Two plug-ins rev up Eclipse
M7 NitroX 2.0 and MyEclipse Enterprise Workbench 3.8.3 smooth Java and JSP developmentFollow @peterwayner
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Anyone who wonders whether there is any middle ground between the rough-and-ready approach of open source and the staid polish of proprietary software should examine the MyEclipse and NitroX development environments. Both are commercial collections of plug-ins and tools that add a number of useful features for developing server-side applications to the free Eclipse open source IDE.
The two environments come from companies with different approaches. M7’s NitroX is focused on creating Web applications. It comes in three different versions at three different price points, but the core of all three is AppXRay, a deep introspection technology that integrates the name spaces of the Java and XML configuration code. The simplest of the three versions offers help debugging JSP code for $299; the middle version adds support for Struts applications for an additional $200; and the high-end version includes tools for creating and debugging JSFs (Java Server Faces) for another $200. There are some discounts for multiple licenses.
MyEclipse Enterprise Workbench from Genuitec offers a broader range of slightly weaker tools for a yearly subscription of only $29.95. Some of the tools are open source plug-ins created by others, but Genuitec polishes them up and adds some generally good documentation before releasing them in one big package.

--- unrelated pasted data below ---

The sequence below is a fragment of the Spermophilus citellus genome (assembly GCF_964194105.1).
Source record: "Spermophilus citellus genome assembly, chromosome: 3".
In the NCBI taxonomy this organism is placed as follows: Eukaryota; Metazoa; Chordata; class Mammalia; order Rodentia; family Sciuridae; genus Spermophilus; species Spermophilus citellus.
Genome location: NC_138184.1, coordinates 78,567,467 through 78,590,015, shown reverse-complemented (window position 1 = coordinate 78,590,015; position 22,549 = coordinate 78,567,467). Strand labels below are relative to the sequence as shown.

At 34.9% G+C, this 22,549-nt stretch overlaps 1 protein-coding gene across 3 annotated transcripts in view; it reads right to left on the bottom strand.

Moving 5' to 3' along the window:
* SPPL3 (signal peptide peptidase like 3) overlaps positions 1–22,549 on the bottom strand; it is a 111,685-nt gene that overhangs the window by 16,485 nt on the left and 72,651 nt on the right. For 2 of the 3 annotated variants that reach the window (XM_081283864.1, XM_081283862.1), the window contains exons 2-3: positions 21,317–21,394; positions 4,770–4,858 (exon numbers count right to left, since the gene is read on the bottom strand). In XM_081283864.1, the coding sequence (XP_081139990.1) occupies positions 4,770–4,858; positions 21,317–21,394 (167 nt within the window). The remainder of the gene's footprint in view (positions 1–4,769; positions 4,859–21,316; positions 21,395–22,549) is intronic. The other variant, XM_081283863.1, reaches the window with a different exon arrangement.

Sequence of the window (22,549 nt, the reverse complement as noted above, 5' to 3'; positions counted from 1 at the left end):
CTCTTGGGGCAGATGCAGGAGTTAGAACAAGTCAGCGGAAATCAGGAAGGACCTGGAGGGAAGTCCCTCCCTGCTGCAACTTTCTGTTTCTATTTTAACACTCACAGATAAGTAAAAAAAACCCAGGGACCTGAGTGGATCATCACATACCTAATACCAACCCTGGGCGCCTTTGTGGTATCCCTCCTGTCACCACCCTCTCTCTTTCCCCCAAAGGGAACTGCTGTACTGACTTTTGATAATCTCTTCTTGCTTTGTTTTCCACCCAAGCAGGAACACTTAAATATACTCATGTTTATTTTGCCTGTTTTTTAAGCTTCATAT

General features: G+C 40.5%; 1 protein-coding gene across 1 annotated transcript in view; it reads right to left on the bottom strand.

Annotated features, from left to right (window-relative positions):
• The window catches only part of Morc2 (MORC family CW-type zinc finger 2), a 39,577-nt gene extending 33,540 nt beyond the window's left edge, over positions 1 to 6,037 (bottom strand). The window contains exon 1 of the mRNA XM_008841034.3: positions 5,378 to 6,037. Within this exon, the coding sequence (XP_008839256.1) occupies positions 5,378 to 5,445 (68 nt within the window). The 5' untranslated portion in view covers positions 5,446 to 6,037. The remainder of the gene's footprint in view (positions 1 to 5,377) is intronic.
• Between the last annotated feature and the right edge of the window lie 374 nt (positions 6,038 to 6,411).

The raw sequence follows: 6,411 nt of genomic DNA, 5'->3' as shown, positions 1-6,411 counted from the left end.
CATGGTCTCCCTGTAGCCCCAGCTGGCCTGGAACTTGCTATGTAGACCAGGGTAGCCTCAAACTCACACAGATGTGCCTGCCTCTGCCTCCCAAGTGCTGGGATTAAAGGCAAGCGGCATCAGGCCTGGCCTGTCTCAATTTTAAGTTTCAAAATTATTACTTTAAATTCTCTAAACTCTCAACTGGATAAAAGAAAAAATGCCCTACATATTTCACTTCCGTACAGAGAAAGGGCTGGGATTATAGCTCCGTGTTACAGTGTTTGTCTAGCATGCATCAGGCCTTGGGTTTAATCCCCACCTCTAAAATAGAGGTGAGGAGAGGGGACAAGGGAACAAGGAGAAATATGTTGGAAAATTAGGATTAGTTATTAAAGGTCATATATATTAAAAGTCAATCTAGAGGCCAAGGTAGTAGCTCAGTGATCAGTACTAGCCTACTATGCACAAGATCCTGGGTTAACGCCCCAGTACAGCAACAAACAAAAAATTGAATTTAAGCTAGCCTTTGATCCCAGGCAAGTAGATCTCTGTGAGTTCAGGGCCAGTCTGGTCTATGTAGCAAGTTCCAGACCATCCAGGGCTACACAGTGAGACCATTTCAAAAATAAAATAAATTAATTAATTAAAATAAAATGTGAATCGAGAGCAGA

MyEclipse comes with plug-ins that automate some of the work for producing a Web application with Struts, but the collection also includes tools for tasks such as configuring database connections with the Hibernate framework. There’s even an SQL browser.
Both of these projects are working to replace many of the features for creating EJBs and JSP pages that IBM originally included in its flagship IDE, WebSphere Studio Application Developer. IBM stripped these out and released the core as Eclipse, no doubt choosing the name as a not-so-subtle jab at Java’s nominal owner, Sun. Eclipse has flourished, attracting a number of developers who create their own plug-ins. Many of these plug-ins are open source but some are proprietary. The result is a nice mix of common code shared by all and proprietary code owned by someone with an incentive to make it as slick as possible.
M7 NitroX for JSP, Struts, and JSF
The NitroX and MyEclipse environments are both good examples of how proprietary tools can coexist with open source. Any dedicated Java/Struts Web application programmer will probably want to turn to the NitroX toolkit first, if only because it’s the most extensive. The AppXRay feature seems to be devoted to the proposition that a programmer should only type a name once. AppXRay comes with many code-completion tools that can see deep inside of Java code modules and XML configuration files. After you give some method, field, or configuration option a name, AppXRay will probably find it and put it in the right pull-down menu for the next time you want to use it.
AppXRay goes much deeper than the standard debugger, by parsing and storing much of the information from XML configuration files. This is a welcome addition, because programming with modern frameworks such as Struts is a hybrid between Java and XML. Most programmers can tell you stories of how all of Java’s fancy type-checking does nothing to prevent bad data in a misconfigured XML file from ruining their applications.